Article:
beginners corner

Technical Analysis and Our Option-Selling Portfolios: A Real-Life Example with Matador Resources Company (NYSE: MTDR)

BCI has a 3-pronged approach to screening for our covered call writing and put-selling watchlists. These include fundamental analysis, common-sense principles (like minimum average trading volume) and technical analysis. When we read a price chart, we are forming a mosaic of several technical parameters and then coming to a pass/fail decision. There is a degree of subjectivity when making our technical conclusions. On 4/4/2022, Bob wrote to me asking why MTDR wasn’t included in our recent premium member stock report. He correctly stated that MTDR was priced at $55.76 and the 20-day exponential moving average was at $53.17 so why wasn’t the trend our friend? This article will provide the rationale for not including MTDR in our report.


Technical indicators used in the BCI methodology

  • Moving averages (20-day and 100-day exponential)
  • MACD histogram
  • Stochastic oscillator
  • Volume (Huge spike in chart due to surge in Oil & Gas Exploration industry)

Since the moving averages component was bullish, let’s review the others.


What is the MACD histogram?

This is a trend-following momentum indicator that shows the relationship between 2 moving averages (26-day ema and 12-day ema) which is then measured against its trigger line (9-day ema). The resulting blue bars are considered bullish if above the “0” line, especially if ascending and bearish if below, especially if descending.


What is the stochastic oscillator?

This is a momentum indicator that measures the price of a security relative to the high/low range over a 14-day period. The indicator oscillates between 0 and 100. Readings below 20 are considered oversold while readings above 80 are considered overbought. A bullish signal is movement from below to above 20 and ascending. A bearish signal is movement from above to below 80 and descending.


Volume significance

Moving average, MACD histogram and stochastic oscillator indicators are more significant on normal to high volume and less meaningful on weak volume. We can also look for negative volume divergence which may indicate an upcoming change in chart pattern.


Price chart of MTDR in April 2022


MTDR: Technical Chart on 4/7/2022

  • Moving averages (top of chart): Bullish as they are ascending with the 20-day EMA above the 100-day EMA and the price bars at or above the 20-day EMA (as Bob pointed out).
  • MACD histogram (red arrow): Bearish as it breaks below the “0” line and is descending.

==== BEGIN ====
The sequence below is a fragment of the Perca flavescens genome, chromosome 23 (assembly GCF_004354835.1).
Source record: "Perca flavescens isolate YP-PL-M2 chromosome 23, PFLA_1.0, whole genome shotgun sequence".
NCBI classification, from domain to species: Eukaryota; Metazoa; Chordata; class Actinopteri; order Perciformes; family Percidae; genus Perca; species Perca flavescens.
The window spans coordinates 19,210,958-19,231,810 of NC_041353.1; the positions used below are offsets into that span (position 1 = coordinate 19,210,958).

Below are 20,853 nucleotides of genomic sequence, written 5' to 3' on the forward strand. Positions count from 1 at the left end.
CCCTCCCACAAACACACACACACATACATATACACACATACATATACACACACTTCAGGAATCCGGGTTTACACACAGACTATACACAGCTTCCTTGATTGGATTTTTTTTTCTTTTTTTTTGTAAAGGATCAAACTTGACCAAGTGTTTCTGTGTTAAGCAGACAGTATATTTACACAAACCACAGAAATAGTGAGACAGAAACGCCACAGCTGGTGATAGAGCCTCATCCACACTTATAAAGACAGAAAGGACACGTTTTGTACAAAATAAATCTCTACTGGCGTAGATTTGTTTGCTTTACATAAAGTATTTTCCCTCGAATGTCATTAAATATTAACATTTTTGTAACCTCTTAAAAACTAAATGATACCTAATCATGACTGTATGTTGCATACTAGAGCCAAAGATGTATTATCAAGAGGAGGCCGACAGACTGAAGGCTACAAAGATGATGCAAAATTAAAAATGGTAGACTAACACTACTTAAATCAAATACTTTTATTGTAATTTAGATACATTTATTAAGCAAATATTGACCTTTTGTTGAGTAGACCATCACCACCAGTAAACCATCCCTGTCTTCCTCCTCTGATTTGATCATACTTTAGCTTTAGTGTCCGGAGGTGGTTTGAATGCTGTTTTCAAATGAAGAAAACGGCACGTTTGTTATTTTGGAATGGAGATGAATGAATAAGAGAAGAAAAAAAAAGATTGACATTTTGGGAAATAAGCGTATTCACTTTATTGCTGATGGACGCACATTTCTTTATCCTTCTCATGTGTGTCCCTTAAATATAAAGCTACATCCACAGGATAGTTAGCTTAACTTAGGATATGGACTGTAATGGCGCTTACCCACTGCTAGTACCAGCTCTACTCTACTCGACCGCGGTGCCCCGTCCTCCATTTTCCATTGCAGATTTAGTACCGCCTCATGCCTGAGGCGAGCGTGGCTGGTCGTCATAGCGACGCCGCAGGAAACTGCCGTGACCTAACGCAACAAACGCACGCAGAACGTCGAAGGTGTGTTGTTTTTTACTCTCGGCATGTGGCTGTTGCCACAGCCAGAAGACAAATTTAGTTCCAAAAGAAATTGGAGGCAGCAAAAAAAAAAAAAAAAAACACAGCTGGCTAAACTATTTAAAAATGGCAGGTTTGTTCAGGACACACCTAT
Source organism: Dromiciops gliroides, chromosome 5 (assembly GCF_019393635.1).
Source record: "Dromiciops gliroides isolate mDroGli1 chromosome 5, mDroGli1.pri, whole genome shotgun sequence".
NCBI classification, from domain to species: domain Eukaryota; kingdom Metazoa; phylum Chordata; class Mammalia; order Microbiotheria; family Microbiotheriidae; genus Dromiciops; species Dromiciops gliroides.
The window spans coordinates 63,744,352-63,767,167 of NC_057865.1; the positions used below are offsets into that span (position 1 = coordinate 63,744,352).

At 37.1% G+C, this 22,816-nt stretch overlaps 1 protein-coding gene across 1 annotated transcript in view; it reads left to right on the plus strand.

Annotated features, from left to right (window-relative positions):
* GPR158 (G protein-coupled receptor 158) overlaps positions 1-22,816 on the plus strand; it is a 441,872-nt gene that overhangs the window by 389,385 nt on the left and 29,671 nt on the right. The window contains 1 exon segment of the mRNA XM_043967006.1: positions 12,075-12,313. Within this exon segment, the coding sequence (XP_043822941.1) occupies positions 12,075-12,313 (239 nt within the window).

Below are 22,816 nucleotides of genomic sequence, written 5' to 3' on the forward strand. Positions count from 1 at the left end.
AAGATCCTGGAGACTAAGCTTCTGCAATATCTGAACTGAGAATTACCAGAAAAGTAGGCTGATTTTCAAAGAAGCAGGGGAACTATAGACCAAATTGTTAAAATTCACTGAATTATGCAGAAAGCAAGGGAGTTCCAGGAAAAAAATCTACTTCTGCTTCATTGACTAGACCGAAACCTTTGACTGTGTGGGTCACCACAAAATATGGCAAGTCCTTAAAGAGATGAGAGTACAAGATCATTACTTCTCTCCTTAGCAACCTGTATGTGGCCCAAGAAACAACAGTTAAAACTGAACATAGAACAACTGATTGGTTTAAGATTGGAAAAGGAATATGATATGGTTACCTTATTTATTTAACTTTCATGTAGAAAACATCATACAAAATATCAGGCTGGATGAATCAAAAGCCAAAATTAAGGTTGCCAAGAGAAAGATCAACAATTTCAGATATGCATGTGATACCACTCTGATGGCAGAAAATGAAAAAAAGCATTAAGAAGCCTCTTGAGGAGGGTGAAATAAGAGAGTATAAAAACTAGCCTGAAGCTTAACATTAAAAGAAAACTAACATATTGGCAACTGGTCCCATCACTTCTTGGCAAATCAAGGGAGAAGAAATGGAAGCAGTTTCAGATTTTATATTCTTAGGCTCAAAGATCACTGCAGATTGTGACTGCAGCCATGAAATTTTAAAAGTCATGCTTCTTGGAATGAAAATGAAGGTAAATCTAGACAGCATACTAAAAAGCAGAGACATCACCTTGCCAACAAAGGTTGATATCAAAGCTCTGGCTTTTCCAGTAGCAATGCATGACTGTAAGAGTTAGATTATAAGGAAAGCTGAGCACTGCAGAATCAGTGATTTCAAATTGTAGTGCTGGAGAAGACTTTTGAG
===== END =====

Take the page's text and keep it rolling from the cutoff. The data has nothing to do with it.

• Stochastic oscillator (blue arrow): Bearish as it breaks below the 80 percentile and is descending.
  • Volume bottom of chart): Robust, providing support for the significance of the other parameters.



Technical analysis is 1 of the 3 screens we use to identify eligible option-selling securities. The indicators are used to form a mosaic that guides us to our trading decisions. Since there is a subjective component to these findings, opinions may vary. In the case of MTDR, the 2 trend-identifying indicators (MACD histogram and stochastic oscillator) were bearish and therefore not included in our report.


Recovering markets

Now that the market has stabilized, this is a great time to join our premium member community

with its stock screening and educational (over 200 videos) benefits. For information, click here.

For video explanation, click here.


Your generous testimonials

Over the years, the BCI community has been incredibly gracious by sending our BCI teaemail testimonials sharing stories as to what our educational content has meant to their families. Moving forward, we have decided to share some of these testimonials in our blog articles. We will never use a last name unless given permission:


Thank you so much for your thorough explanations. You are a great educator, and I can’t thank you enough for everything I’ve learned.



Upcoming events

1.Mad Hedge Investor Summit

Thursday September 15th, 2022

12 PM ET – 1 PM ET

Title, description and registration link to follow


2.Money Show Orlando live event

October 30th – November 1st, 2022


Visit Alan, Barry and members of the BCI team at Booth # 415

Register here


Sunday, October 30, 2022, at 5:00 pm – 5:45 pm EDT
Covered Call Writing: Multiple Applications Based on Current Market Conditions

Monday, October 31, 2022, at 4:30 pm – 6:30 pm EDT
Selling Cash-Secured Puts: Detailed Start-to-Finish Six-Part Program*


Masters Class

Comprehensive Course on Selling Cash-Secured Puts

Detailed start-to-finish 6-part program

This presentation will provide all the information, with real-life examples, necessary to master the strategy of selling cash-secured puts. The program is divided into 6 sections:

  • Section I:
    • Option basics
  • Section II
    • Traditional put-selling
  • Section III
    • PCP (wheel) strategy
  • Section IV
    • Buy a stock at a discount instead of a limit order
  • Section V
    • Ultra-low-risk put/Delta strategy
  • Section VI
    • Ultra-low-risk put/Implied volatility strategy

This presentation was developed to benefit both beginner and experienced option traders and will provide all the information needed to initiate the strategy and elevate returns to the highest possible levels.

45-minute presentation

Covered Call Writing: Multiple Applications Based on Current Market Conditions

Real-life examples with Invesco QQQ Trust (Nasdaq: QQQ)